What is Motion Sickness?Motion sickness is a general term for an unpleasant combination of symptoms, such as dizziness, nausea and vomiting, that can occur when you are travelling. It is a very common disturbance of the inner ear that is caused by repeated motion such as from the swell of the sea, the movement of a car, the motion of a plane in air, etc. Children from 5 to 12 years old, women, and the elderly seem to be more susceptible to motion sickness. It is also known as travel sickness, sea sickness, air sickness, car sickness.
It lasts for 15 to 30 min.
Generally by adaptation to certain travel modes it is completely prevented.
FAQs prepared by doctor
Q1. What causes motion sickness?
Motion sickness occurs when the inner ear, the eyes, and other areas of the body that detect motion send unexpected or conflicting messages to the brain. One part of your balance-sensing system (your inner ear, vision, and sensory nerves that help you keep your balance) may sense that your body is moving, while the other parts do not sense motion. For example, if you are in the cabin of a moving ship, your inner ear may sense the motion of big waves, but your eyes do not see any movement. This leads to a conflict between the senses and results in motion sickness.
Q2. How are anti-emetic medications helpful in motion sickness?
The most commonly used anti-emetic agents act on sites in the central nervous system, by suppressing CTZ in brain considered responsible for vomiting. Antihistamines such as meclizine and dimenhydrinate and anticholinergic drugs like scopolamine act on labyrinthine pathways and are useful in motion sickness and inner ear disorders.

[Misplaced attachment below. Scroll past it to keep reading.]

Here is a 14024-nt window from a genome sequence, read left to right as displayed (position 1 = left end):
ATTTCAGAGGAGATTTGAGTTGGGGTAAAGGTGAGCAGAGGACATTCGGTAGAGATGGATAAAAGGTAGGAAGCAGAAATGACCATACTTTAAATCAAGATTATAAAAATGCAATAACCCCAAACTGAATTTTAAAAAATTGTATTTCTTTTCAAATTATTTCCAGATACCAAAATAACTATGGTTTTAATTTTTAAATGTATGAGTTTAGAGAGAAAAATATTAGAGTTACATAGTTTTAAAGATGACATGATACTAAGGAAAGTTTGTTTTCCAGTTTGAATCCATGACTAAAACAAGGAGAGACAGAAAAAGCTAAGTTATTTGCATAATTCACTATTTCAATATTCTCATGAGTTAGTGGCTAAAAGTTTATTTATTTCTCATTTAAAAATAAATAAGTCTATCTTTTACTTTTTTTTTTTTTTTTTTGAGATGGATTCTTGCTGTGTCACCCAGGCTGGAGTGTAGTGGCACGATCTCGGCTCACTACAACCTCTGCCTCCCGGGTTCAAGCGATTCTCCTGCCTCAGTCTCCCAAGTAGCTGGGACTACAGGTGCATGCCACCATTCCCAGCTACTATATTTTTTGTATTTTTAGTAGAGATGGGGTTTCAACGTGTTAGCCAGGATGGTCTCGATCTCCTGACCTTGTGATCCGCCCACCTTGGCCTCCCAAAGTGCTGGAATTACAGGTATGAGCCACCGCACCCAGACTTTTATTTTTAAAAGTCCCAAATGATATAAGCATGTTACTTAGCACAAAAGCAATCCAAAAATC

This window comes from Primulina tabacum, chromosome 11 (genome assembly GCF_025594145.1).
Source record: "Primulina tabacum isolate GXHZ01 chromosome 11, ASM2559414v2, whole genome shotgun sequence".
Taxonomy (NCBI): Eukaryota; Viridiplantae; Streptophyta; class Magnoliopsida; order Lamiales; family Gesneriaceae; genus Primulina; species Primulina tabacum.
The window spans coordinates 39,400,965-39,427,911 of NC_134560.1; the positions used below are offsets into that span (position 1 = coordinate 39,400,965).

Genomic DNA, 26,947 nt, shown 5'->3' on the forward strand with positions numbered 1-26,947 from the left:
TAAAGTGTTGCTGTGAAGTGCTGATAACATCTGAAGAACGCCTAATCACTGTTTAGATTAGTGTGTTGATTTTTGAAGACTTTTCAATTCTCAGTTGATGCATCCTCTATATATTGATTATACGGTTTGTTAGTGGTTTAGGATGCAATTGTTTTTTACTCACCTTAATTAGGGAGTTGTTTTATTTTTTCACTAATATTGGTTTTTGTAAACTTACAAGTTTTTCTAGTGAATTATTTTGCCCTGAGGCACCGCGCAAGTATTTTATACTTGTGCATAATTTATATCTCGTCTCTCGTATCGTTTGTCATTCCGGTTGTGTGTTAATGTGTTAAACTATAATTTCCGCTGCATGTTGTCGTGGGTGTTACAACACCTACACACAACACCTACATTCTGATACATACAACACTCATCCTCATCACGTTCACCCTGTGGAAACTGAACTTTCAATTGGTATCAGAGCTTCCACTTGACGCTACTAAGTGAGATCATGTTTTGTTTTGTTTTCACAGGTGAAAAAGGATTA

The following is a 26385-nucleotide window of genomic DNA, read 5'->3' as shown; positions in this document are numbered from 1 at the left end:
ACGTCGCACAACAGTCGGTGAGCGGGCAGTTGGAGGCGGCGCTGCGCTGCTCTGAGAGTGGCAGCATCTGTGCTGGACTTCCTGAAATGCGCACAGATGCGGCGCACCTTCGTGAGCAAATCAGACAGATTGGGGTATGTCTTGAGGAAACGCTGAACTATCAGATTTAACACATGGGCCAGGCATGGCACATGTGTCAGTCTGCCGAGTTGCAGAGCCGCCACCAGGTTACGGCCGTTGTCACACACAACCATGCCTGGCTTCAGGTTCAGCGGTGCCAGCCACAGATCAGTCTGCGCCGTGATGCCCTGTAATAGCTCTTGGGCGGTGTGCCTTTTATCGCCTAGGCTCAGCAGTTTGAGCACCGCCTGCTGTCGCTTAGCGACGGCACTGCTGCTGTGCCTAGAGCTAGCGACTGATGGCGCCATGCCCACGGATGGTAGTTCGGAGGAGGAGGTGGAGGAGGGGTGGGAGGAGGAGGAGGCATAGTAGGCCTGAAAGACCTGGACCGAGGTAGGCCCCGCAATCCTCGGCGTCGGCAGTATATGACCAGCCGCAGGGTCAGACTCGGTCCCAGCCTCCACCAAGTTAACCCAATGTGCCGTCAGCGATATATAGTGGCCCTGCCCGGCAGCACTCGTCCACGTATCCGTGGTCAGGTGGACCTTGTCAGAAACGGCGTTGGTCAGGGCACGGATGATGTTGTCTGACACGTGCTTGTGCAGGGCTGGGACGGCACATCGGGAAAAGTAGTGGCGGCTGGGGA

Q3. I am having migraine. Am I prone for motion sickness?
Not necessarily, migraine and motion sickness happens due to different etiologies though they have the common symptoms. The anti-emetic medicines taken for migraine could be consumed for motion sickness also. There are people who are having migraine but they have developed habituation in traveling and do not feel motion sick.
Q4. Can I get used to motion that usually makes me sick?
Yes, but it is not guaranteed. This is called habituation and refers to your body s ability to get used to the effects of a particular kind of motion. Habituation is linked to your brain learning and remembering to associate new motions and signals. Infrequent exposure does not build habituation. Habituation is not permanent and requires frequent exposure, and if you stop exposure to that form of motion, after time you may become susceptible again. Habituation is also not transferable. Habituation to motion on a cruise may not stop you getting motion sick in a car or on an airplane.